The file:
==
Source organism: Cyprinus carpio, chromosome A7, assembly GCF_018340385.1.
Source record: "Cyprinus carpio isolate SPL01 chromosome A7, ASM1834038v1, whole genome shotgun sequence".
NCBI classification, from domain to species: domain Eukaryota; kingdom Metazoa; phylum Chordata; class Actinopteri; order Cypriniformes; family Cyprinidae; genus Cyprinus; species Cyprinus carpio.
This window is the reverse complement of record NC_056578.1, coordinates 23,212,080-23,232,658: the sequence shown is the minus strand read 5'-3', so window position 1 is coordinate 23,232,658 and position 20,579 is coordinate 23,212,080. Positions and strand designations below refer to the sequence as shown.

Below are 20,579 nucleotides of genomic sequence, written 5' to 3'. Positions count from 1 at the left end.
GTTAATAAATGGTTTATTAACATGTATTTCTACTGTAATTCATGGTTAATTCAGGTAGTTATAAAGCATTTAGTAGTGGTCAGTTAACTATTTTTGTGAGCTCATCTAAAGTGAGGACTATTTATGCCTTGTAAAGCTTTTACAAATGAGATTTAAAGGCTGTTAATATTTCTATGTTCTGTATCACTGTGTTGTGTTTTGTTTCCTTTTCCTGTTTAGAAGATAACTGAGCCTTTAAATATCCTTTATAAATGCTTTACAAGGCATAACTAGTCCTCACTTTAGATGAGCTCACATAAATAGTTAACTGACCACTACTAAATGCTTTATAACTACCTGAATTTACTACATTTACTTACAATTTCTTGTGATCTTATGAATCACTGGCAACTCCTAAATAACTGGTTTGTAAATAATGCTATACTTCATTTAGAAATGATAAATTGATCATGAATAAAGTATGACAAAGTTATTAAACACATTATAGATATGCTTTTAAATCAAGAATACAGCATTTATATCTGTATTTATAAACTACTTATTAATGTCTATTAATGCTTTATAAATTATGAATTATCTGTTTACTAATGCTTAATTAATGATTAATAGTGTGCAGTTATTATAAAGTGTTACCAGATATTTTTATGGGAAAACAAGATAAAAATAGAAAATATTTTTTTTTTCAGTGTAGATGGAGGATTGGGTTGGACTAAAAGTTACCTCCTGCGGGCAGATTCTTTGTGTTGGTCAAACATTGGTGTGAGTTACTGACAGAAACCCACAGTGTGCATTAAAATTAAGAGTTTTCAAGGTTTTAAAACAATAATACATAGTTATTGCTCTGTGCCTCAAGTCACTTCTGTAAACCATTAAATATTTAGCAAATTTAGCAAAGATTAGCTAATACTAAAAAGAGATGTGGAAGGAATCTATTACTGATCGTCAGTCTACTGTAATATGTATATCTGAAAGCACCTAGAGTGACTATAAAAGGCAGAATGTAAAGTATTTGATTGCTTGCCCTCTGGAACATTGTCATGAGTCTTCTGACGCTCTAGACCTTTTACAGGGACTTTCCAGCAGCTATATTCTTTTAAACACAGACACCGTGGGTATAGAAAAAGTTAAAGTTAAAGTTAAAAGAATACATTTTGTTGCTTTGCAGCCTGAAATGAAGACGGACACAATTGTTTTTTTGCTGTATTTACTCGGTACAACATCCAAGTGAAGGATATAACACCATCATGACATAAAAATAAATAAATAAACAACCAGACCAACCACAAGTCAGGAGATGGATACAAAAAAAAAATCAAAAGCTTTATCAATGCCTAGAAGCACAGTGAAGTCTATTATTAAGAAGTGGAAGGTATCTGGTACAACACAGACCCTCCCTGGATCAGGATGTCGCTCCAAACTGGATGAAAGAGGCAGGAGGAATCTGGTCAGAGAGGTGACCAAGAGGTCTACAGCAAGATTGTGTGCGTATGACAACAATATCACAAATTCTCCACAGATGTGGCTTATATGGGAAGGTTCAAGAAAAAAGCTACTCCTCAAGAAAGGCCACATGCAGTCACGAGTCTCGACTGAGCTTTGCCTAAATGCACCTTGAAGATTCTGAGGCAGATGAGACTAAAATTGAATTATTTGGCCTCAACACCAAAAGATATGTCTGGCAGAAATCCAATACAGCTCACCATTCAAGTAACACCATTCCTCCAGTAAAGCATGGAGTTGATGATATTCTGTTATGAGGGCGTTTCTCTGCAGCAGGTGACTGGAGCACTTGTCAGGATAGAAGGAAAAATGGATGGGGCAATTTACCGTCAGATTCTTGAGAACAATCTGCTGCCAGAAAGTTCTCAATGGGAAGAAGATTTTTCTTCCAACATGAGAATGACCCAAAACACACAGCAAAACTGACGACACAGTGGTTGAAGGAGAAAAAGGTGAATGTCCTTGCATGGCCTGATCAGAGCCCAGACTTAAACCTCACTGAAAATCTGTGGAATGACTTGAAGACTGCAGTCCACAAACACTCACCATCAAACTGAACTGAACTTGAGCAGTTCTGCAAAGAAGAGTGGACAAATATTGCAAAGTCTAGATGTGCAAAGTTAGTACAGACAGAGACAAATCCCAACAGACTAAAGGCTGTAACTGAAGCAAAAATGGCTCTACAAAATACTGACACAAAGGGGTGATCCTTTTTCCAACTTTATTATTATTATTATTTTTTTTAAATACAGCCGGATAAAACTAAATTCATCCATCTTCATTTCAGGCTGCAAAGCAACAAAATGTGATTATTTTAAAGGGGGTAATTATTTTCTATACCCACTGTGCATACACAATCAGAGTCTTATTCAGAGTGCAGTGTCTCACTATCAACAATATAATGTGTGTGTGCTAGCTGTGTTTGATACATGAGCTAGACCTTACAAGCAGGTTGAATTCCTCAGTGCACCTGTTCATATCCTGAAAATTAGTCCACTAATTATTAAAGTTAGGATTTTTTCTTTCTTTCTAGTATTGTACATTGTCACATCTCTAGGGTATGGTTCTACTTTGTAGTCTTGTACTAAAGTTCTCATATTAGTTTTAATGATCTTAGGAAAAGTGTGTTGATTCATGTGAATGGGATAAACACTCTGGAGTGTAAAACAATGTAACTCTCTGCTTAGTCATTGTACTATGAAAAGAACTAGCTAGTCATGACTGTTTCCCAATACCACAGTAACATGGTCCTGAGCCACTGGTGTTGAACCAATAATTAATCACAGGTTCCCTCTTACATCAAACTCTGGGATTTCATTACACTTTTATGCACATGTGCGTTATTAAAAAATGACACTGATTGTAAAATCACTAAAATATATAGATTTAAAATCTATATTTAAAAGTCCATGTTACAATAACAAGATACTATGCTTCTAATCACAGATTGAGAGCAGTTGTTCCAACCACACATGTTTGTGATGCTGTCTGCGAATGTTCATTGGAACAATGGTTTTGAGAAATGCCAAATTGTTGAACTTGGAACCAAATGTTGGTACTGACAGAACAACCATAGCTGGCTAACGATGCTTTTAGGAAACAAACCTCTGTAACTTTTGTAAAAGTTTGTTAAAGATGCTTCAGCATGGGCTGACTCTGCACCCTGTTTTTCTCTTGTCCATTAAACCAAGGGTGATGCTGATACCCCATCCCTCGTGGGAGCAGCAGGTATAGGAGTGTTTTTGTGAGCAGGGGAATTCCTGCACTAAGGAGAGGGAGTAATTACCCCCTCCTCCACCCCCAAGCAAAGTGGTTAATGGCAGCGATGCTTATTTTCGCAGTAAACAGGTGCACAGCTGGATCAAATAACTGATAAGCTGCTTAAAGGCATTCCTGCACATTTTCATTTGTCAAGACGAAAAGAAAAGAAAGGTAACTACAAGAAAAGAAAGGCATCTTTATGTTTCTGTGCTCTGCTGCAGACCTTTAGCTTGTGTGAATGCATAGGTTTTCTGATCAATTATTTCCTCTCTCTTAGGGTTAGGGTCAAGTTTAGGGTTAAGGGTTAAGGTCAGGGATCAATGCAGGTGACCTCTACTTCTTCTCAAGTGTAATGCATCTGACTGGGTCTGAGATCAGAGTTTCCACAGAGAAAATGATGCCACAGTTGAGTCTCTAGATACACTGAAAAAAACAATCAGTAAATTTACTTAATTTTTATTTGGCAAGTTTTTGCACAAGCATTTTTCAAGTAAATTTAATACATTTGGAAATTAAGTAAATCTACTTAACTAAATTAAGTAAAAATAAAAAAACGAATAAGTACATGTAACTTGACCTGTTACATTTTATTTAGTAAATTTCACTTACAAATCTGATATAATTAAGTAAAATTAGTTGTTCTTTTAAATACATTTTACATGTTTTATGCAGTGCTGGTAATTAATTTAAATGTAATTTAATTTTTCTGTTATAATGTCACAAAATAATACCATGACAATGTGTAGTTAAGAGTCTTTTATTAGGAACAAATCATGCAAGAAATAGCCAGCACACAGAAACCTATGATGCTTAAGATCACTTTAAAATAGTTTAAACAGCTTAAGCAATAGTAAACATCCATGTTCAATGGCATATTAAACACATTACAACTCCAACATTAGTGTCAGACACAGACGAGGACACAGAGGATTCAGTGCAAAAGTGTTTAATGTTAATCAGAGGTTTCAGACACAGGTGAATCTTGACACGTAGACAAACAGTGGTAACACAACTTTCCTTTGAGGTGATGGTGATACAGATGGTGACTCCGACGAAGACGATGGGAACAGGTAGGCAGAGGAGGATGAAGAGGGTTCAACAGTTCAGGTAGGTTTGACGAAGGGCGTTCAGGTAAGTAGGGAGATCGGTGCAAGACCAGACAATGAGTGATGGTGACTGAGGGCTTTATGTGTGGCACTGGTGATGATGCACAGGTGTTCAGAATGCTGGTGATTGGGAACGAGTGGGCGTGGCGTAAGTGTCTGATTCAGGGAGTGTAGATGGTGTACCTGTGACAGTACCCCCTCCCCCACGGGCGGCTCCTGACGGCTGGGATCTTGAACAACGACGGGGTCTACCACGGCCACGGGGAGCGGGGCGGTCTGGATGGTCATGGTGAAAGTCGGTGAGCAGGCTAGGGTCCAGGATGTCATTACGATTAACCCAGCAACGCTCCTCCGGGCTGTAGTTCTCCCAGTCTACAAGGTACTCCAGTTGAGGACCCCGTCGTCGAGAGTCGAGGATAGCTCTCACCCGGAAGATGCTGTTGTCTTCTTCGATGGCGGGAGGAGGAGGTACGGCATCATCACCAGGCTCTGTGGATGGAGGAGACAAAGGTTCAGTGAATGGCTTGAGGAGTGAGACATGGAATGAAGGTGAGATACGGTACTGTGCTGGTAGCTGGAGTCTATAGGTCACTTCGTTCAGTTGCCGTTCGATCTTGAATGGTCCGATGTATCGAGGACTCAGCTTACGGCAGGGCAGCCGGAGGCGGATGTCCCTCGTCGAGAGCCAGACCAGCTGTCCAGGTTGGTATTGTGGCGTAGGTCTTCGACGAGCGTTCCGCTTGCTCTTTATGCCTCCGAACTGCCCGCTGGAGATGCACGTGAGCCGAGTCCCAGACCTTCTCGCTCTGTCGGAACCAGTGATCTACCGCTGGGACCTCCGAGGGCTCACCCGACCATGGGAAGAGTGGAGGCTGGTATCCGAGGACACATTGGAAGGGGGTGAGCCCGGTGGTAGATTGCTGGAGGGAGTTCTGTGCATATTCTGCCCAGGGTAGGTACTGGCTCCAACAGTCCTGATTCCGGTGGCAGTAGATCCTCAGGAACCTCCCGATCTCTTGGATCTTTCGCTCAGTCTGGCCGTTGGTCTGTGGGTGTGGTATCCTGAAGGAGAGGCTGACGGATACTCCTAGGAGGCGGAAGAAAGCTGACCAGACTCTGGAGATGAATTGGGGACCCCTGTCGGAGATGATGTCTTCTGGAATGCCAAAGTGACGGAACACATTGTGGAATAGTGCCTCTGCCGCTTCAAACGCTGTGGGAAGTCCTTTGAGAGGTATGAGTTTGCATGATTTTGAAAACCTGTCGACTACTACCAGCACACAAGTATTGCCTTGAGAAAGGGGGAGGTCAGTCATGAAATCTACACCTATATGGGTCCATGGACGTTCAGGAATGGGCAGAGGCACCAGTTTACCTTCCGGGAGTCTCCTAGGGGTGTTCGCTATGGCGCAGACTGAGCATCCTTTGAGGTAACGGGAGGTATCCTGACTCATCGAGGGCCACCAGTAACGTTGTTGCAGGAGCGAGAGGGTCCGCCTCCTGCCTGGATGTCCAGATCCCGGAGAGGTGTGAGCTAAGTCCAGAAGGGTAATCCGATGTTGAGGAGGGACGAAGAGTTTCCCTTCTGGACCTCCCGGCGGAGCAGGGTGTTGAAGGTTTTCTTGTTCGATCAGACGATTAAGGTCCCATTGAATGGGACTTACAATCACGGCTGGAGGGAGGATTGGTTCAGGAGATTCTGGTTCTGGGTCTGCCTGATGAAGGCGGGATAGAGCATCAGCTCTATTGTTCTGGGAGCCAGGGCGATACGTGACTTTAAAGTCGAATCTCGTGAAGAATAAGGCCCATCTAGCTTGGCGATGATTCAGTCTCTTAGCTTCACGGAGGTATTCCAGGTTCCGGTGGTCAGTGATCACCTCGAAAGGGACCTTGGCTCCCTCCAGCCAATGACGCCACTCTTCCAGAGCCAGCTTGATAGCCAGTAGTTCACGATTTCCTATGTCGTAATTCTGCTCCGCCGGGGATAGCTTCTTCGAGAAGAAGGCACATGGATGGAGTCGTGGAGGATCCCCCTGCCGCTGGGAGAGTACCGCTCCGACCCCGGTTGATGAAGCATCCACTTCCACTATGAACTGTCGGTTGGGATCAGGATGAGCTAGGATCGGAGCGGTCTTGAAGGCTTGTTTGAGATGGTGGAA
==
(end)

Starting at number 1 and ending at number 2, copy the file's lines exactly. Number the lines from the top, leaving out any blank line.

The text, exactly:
Source organism: Cyprinus carpio, chromosome A7, assembly GCF_018340385.1.
Source record: "Cyprinus carpio isolate SPL01 chromosome A7, ASM1834038v1, whole genome shotgun sequence".